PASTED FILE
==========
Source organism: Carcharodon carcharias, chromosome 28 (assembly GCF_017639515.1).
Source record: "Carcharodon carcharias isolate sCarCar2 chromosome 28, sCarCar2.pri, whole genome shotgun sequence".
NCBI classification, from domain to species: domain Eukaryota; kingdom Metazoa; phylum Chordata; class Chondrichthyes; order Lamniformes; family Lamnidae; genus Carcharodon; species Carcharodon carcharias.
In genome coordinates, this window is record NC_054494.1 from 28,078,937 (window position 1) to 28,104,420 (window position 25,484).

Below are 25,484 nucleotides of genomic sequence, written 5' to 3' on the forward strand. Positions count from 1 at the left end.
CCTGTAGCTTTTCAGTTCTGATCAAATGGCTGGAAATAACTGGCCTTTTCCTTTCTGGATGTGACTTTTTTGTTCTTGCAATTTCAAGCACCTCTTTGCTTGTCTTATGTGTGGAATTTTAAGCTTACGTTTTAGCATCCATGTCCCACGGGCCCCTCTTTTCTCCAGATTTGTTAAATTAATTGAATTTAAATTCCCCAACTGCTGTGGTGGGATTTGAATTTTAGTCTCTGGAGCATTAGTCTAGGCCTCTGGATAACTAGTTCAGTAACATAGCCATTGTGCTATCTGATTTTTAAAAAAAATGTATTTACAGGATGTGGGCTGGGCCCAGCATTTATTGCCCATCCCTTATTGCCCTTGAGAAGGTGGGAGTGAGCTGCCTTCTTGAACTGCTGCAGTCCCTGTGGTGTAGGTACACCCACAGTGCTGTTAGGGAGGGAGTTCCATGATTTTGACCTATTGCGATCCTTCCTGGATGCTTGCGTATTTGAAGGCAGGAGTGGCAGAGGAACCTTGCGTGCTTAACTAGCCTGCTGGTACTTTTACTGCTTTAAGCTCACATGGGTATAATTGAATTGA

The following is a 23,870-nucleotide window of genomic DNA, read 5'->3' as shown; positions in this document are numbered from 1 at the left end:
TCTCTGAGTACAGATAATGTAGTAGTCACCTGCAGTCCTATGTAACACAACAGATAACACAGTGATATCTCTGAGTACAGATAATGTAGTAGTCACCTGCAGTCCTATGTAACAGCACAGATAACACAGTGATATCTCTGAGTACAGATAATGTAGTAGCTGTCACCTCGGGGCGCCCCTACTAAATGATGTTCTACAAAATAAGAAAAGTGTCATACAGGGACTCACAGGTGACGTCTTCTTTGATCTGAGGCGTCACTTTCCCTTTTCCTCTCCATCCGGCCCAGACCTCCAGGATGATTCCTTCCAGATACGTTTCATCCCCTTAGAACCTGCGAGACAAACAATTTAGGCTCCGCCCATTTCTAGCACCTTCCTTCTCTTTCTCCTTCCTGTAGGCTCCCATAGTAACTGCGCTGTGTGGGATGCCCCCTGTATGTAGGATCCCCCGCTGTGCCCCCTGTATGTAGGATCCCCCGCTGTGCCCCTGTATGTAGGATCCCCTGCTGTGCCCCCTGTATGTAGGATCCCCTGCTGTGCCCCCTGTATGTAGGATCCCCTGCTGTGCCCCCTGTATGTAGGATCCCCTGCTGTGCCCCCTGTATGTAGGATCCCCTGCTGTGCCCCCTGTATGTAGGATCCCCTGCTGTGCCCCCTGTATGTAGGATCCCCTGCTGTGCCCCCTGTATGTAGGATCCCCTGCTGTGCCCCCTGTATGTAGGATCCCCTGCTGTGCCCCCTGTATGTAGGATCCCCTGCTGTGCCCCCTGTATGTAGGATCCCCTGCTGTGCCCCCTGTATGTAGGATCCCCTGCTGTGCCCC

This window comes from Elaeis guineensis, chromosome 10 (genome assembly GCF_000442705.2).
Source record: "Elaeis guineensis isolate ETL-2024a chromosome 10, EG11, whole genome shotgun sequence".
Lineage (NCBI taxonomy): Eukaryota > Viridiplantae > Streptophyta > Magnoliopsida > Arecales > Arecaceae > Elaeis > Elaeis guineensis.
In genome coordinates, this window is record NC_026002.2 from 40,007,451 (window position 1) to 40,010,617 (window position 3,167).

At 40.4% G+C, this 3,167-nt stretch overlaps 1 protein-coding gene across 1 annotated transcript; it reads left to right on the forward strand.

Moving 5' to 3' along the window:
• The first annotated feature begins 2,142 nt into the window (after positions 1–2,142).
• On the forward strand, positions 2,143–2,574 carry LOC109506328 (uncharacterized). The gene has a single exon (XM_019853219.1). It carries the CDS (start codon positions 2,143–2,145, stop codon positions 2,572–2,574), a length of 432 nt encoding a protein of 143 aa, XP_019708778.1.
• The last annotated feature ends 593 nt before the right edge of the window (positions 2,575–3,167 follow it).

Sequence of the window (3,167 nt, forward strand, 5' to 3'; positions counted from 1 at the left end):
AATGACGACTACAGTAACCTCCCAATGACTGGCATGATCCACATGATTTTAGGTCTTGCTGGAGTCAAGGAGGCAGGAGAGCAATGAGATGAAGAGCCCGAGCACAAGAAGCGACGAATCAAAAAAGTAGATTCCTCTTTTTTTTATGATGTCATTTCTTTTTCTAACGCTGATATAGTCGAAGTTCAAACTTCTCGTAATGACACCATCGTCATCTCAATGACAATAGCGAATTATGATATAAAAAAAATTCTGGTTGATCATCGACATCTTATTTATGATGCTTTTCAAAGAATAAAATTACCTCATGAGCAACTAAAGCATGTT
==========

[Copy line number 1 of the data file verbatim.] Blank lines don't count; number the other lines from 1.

Source organism: Carcharodon carcharias, chromosome 28 (assembly GCF_017639515.1).